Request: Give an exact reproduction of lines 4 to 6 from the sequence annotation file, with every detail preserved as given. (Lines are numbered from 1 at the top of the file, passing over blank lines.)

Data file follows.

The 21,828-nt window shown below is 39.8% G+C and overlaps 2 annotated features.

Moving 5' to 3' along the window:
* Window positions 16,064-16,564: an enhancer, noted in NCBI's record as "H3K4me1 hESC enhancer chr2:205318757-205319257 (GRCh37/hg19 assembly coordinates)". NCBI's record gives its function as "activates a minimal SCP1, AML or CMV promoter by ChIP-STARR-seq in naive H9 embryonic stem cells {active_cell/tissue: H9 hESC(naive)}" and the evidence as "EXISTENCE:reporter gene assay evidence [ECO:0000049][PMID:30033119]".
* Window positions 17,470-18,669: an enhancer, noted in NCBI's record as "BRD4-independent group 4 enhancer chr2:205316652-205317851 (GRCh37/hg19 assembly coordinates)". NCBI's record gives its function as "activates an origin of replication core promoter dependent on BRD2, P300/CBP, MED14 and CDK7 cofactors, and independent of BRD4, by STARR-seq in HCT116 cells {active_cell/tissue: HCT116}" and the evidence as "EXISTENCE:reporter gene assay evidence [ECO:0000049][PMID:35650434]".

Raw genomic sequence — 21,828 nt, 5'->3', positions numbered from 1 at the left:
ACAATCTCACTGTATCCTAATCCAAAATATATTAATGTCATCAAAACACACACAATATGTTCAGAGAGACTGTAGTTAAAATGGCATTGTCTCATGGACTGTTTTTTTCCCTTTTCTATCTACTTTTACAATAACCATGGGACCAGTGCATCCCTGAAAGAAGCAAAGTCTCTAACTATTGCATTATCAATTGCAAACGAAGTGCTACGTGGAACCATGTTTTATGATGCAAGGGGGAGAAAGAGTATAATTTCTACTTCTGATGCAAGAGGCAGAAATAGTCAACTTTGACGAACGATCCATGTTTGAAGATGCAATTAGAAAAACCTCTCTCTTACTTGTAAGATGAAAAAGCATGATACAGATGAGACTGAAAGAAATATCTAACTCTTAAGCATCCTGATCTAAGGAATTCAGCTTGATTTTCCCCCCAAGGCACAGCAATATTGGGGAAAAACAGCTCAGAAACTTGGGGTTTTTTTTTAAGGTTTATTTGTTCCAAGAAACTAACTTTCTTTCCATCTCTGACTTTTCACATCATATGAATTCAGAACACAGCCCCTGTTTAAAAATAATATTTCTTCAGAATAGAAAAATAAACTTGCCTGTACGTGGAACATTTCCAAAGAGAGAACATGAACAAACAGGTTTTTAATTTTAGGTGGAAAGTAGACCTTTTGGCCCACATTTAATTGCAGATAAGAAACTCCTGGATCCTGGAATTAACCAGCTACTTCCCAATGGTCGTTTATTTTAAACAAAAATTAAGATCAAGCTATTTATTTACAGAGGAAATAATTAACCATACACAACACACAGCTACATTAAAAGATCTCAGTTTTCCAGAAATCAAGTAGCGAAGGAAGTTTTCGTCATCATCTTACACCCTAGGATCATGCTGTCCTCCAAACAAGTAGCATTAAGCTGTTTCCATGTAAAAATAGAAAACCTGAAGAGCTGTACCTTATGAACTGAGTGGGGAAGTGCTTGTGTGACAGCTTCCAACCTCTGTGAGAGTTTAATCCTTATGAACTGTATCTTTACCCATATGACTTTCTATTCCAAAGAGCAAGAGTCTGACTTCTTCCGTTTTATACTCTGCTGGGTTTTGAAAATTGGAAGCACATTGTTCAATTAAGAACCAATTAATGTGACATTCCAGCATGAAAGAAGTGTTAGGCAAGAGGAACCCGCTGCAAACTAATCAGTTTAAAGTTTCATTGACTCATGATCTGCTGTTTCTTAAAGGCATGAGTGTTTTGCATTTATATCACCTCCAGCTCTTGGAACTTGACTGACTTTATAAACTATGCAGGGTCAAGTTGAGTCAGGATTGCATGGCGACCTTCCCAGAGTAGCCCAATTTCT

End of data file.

* Window positions 17,470-18,669: an enhancer, noted in NCBI's record as "BRD4-independent group 4 enhancer chr2:205316652-205317851 (GRCh37/hg19 assembly coordinates)". NCBI's record gives its function as "activates an origin of replication core promoter dependent on BRD2, P300/CBP, MED14 and CDK7 cofactors, and independent of BRD4, by STARR-seq in HCT116 cells {active_cell/tissue: HCT116}" and the evidence as "EXISTENCE:reporter gene assay evidence [ECO:0000049][PMID:35650434]".

Raw genomic sequence — 21,828 nt, 5'->3', positions numbered from 1 at the left:
ACAATCTCACTGTATCCTAATCCAAAATATATTAATGTCATCAAAACACACACAATATGTTCAGAGAGACTGTAGTTAAAATGGCATTGTCTCATGGACTGTTTTTTTCCCTTTTCTATCTACTTTTACAATAACCATGGGACCAGTGCATCCCTGAAAGAAGCAAAGTCTCTAACTATTGCATTATCAATTGCAAACGAAGTGCTACGTGGAACCATGTTTTATGATGCAAGGGGGAGAAAGAGTATAATTTCTACTTCTGATGCAAGAGGCAGAAATAGTCAACTTTGACGAACGATCCATGTTTGAAGATGCAATTAGAAAAACCTCTCTCTTACTTGTAAGATGAAAAAGCATGATACAGATGAGACTGAAAGAAATATCTAACTCTTAAGCATCCTGATCTAAGGAATTCAGCTTGATTTTCCCCCCAAGGCACAGCAATATTGGGGAAAAACAGCTCAGAAACTTGGGGTTTTTTTTTAAGGTTTATTTGTTCCAAGAAACTAACTTTCTTTCCATCTCTGACTTTTCACATCATATGAATTCAGAACACAGCCCCTGTTTAAAAATAATATTTCTTCAGAATAGAAAAATAAACTTGCCTGTACGTGGAACATTTCCAAAGAGAGAACATGAACAAACAGGTTTTTAATTTTAGGTGGAAAGTAGACCTTTTGGCCCACATTTAATTGCAGATAAGAAACTCCTGGATCCTGGAATTAACCAGCTACTTCCCAATGGTCGTTTATTTTAAACAAAAATTAAGATCAAGCTATTTATTTACAGAGGAAATAATTAACCATACACAACACACAGCTACATTAAAAGATCTCAGTTTTCCAGAAATCAAGTAGCGAAGGAAGTTTTCGTCATCATCTTACACCCTAGGATCATGCTGTCCTCCAAACAAGTAGCATTAAGCTGTTTCCATGTAAAAATAGAAAACCTGAAGAGCTGTACCTTATGAACTGAGTGGGGAAGTGCTTGTGTGACAGCTTCCAACCTCTGTGAGAGTTTAATCCTTATGAACTGTATCTTTACCCATATGACTTTCTATTCCAAAGAGCAAGAGTCTGACTTCTTCCGTTTTATACTCTGCTGGGTTTTGAAAATTGGAAGCACATTGTTCAATTAAGAACCAATTAATGTGACATTCCAGCATGAAAGAAGTGTTAGGCAAGAGGAACCCGCTGCAAACTAATCAGTTTAAAGTTTCATTGACTCATGATCTGCTGTTTCTTAAAGGCATGAGTGTTTTGCATTTATATCACCTCCAGCTCTTGGAACTTGACTGACTTTATAAACTATGCAGGGTCAAGTTGAGTCAGGATTGCATGGCGACCTTCCCAGAGTAGCCCAATTTCT